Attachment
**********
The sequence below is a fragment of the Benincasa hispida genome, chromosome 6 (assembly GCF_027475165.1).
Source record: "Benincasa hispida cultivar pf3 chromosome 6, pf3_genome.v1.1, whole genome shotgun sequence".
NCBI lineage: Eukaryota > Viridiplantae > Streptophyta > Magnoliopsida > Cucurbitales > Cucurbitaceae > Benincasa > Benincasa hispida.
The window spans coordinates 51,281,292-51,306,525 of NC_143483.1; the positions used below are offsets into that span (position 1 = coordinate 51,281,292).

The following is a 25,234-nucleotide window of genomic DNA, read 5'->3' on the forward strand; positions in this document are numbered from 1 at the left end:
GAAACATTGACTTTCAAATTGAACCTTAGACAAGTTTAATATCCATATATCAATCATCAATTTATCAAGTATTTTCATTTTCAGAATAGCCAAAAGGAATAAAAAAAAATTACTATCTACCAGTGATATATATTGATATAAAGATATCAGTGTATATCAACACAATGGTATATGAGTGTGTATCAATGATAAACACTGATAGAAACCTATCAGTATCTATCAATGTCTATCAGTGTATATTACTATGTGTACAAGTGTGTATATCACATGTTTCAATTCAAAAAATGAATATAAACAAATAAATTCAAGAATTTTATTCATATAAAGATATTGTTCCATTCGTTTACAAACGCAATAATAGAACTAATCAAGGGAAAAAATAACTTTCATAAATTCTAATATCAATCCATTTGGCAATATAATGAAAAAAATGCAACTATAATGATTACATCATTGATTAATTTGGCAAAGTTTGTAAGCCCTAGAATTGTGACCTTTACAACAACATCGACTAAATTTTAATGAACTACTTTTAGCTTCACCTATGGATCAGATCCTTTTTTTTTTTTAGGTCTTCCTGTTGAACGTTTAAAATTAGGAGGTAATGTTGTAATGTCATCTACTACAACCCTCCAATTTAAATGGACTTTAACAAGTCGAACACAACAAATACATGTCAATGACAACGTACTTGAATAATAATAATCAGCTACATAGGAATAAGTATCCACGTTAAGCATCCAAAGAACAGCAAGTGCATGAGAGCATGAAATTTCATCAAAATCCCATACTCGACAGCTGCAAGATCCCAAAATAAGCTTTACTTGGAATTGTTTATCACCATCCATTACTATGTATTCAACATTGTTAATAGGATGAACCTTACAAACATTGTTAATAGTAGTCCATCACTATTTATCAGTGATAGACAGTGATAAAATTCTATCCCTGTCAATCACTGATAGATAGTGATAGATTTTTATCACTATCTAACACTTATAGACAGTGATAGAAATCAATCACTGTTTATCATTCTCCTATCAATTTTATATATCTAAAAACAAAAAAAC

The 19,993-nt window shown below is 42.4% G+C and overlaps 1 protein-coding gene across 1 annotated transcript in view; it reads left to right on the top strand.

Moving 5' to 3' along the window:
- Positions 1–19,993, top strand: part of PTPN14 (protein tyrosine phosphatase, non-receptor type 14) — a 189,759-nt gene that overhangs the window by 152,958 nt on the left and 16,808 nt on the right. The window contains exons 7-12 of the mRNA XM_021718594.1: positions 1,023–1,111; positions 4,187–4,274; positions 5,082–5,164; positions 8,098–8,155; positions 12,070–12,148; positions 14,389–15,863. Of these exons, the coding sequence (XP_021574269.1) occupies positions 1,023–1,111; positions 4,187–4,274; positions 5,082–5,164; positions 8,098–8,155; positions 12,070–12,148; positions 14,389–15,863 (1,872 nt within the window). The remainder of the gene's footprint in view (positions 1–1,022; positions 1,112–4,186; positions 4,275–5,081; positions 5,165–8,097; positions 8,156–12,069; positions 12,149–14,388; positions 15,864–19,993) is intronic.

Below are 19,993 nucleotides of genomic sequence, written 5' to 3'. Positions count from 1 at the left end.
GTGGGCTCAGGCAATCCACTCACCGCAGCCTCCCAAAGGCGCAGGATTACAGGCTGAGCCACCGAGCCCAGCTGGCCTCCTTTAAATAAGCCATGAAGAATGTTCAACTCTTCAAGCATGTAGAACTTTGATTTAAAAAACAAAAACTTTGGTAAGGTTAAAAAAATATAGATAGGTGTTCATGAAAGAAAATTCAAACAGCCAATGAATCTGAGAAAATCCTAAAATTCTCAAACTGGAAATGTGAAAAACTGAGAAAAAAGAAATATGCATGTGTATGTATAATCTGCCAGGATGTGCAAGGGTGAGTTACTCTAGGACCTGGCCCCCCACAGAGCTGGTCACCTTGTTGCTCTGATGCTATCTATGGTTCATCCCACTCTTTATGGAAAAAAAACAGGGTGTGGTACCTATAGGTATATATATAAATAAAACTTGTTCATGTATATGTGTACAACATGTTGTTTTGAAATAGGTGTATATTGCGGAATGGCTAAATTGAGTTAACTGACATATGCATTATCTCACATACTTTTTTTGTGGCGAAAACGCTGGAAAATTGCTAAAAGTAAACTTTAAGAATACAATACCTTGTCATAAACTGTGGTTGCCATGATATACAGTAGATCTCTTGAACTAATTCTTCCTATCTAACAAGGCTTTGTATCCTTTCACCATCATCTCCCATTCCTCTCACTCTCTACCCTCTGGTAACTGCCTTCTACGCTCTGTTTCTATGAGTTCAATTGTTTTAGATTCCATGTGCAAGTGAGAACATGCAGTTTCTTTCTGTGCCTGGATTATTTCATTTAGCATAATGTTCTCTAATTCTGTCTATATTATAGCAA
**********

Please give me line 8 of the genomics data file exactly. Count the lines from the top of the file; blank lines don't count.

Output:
Moving 5' to 3' along the window: